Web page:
PERRY, George, born at Norwich in 1793, was a chorister of Norwich Cathedral under Dr. Beckwith. On leaving the choir he learned to play on the violin, and in a few years became leader of the band at the theatre. Whilst resident in Norwich he produced his oratorio, 'The Death of Abel.' In 1817 he composed an overture for 'The Persian Hunters,' produced at the English Opera House, and in 1818 a short oratorio, 'Elijah and the Priests of Baal.' In 1822 he settled in London and was appointed director of the music at the Haymarket Theatre, for which he composed the opera of 'Morning, Noon, and Night' (1822), and numerous songs for introduction into various pieces. He also held the post of organist of Quebec Chapel. In 1830 he produced his oratorio, 'The Fall of Jerusalem.' On the establishment of the Sacred Harmonic Society in 1832 Perry became leader of the band, an office which he retained until the end of 1847. On the removal of Surman from the conductorship of the Society early in 1848, Perry assumed the baton until the end of the season, but not being elected conductor, he shortly afterwards resigned his leadership and quitted the Society. On Feb. 10, 1836 he produced a sacred cantata, 'Belshazzar's Feast,' and in 1847 a short oratorio, 'Hezekiah.' In 1846 he resigned his appointment at Quebec Chapel and became organist of Trinity Church, Gray's Inn Road, He composed some anthems, including two with orchestra on the accession of Queen Victoria (1837) and the birth of the Princess Royal (1840), and additional accompaniments to several of Handel's oratorios and other pieces. He died March 4, 1862. His 'Death of Abel' and 'Fall of Jerusalem' were performed by the Sacred Harmonic Society. Perry was a man of considerable ability. He was in the constant habit of doing that which in the case of Mozart is usually spoken of as a remarkable effort of memory—namely, writing out the separate parts of a large work without first making a score. One, at least, of his oratorios was committed to paper in this way.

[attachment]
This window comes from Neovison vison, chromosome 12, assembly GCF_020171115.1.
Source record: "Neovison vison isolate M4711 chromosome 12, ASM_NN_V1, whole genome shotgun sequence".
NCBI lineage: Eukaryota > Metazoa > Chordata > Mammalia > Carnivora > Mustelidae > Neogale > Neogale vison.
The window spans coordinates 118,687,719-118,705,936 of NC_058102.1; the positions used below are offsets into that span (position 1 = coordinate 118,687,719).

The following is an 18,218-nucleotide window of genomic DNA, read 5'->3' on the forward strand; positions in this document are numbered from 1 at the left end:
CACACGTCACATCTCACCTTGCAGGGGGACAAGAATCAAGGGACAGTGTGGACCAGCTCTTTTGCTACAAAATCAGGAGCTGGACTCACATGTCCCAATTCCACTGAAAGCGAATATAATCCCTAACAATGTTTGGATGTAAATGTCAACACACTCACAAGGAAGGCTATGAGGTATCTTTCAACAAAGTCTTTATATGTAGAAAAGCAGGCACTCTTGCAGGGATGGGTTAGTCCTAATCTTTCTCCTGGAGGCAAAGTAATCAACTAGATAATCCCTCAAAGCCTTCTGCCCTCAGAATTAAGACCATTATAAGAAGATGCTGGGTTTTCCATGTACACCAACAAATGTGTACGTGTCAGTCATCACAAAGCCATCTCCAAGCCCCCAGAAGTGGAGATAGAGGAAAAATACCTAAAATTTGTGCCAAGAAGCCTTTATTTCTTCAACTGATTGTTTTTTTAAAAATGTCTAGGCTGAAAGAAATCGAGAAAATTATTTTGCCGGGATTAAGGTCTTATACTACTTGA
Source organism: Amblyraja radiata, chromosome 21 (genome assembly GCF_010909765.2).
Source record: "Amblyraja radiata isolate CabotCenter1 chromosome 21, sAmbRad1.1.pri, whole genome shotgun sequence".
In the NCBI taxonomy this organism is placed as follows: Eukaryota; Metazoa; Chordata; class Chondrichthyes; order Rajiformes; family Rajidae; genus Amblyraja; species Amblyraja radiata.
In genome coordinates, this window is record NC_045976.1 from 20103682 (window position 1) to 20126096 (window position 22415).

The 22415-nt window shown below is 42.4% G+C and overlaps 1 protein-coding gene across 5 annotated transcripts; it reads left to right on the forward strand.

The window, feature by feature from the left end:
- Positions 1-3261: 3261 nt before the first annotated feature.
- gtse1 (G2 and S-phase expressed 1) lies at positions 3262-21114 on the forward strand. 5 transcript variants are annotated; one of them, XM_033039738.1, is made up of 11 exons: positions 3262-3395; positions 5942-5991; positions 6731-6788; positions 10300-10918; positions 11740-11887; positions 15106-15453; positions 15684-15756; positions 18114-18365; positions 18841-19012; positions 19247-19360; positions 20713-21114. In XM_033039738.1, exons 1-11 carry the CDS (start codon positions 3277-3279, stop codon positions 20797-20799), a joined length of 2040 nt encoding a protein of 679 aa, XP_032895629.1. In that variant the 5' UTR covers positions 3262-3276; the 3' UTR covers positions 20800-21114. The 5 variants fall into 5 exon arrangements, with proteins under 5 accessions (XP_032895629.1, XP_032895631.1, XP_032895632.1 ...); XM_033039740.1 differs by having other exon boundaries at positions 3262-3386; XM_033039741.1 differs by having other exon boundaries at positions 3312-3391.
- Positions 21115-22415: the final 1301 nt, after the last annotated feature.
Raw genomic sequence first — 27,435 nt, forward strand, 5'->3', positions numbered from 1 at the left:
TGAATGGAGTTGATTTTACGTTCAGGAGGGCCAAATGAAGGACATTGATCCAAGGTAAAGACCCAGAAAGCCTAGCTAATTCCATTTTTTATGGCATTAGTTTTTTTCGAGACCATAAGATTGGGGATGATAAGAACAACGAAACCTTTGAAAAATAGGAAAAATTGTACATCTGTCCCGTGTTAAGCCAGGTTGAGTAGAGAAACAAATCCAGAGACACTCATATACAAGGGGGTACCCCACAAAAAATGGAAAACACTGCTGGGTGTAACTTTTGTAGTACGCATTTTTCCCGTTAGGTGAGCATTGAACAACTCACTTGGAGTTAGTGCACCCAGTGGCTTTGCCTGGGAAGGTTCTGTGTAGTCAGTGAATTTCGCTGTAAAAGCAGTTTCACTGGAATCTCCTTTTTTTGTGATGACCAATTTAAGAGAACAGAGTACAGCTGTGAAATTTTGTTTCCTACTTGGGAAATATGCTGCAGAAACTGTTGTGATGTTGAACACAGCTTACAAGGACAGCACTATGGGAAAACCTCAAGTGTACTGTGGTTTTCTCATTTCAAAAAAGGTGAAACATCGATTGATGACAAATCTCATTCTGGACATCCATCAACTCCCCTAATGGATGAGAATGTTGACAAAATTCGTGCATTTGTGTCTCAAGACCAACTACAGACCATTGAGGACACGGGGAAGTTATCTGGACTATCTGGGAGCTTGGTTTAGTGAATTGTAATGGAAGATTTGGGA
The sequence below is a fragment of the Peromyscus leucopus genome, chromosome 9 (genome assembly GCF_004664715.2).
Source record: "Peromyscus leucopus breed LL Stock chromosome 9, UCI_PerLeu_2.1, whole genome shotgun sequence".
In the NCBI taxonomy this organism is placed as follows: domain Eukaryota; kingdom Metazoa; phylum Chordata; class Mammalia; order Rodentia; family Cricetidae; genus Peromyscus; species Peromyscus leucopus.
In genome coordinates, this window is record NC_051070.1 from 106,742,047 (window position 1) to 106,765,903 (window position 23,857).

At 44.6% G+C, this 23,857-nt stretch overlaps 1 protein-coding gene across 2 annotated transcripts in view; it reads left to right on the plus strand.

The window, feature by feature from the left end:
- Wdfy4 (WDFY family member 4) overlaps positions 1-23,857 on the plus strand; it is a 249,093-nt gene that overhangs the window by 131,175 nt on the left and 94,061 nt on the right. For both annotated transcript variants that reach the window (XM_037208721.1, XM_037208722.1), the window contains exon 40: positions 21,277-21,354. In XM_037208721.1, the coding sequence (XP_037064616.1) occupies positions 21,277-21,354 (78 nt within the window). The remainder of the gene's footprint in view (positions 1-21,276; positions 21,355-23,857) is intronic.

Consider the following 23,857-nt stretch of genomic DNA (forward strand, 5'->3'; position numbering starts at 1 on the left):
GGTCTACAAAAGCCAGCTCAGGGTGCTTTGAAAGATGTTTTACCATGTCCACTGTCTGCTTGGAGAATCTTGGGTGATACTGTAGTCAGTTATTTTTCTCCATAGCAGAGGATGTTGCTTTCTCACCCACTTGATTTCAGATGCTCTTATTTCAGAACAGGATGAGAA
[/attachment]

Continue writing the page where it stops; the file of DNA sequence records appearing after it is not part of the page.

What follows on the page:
[ W. H. H. ]

PERSIANI, Fanny, one of the most accomplished and artistic singers of this century, was born at Rome on Oct. 4, 1812. She was the second daughter of Tacchinardi, who made her begin to study at a very early age. He had fitted up a little theatre for the use of his pupils at his country house, near Florence, and here, at eleven years of age, Fanny played a prima donna's part. While still quite young, she sang on several occasions in public, with success, but had then no intention of adopting the stage as a profession.

In 1830 she married the composer, Giuseppe Persiani (1804–1869), and in 1832 made her début at Leghorn, in 'Francesca da Rimini,' an opera by M. Fournier, where she replaced Madame Caradori. Her success was sufficient to lead to her subsequent engagement at Milan and Florence, then at Vienna, where she made a great impression, afterwards at Padua and at Venice. Here she played in 'Romeo e Giulietta,' 'Il Pirata,' 'La Gazza Ladra,' 'L' Elisire d'Amore,' and 'Tancredi,' in the last two of which she performed with Pasta. Her success was complete. In 1834, at Naples, Donizetti wrote for her his 'Lucia di Lammermoor,' which always remained a favourite part with her.

When she first appeared at the Opera in Paris (in Lucia, Dec. 12, 1837), she was much admired by connoisseurs, but her talents hardly met with the recognition they deserved until after her excellent performance of the part of Carolina in the 'Matrimonio Segreto.' From that time not even Grisi herself enjoyed such unbounded favour with Parisian audiences as did Madame Persiani.

Her first appearance in London (1838) was as Amina in the 'Sonnambula,' and, although she had been preceded in the part by Malibran and Grisi, she achieved a success which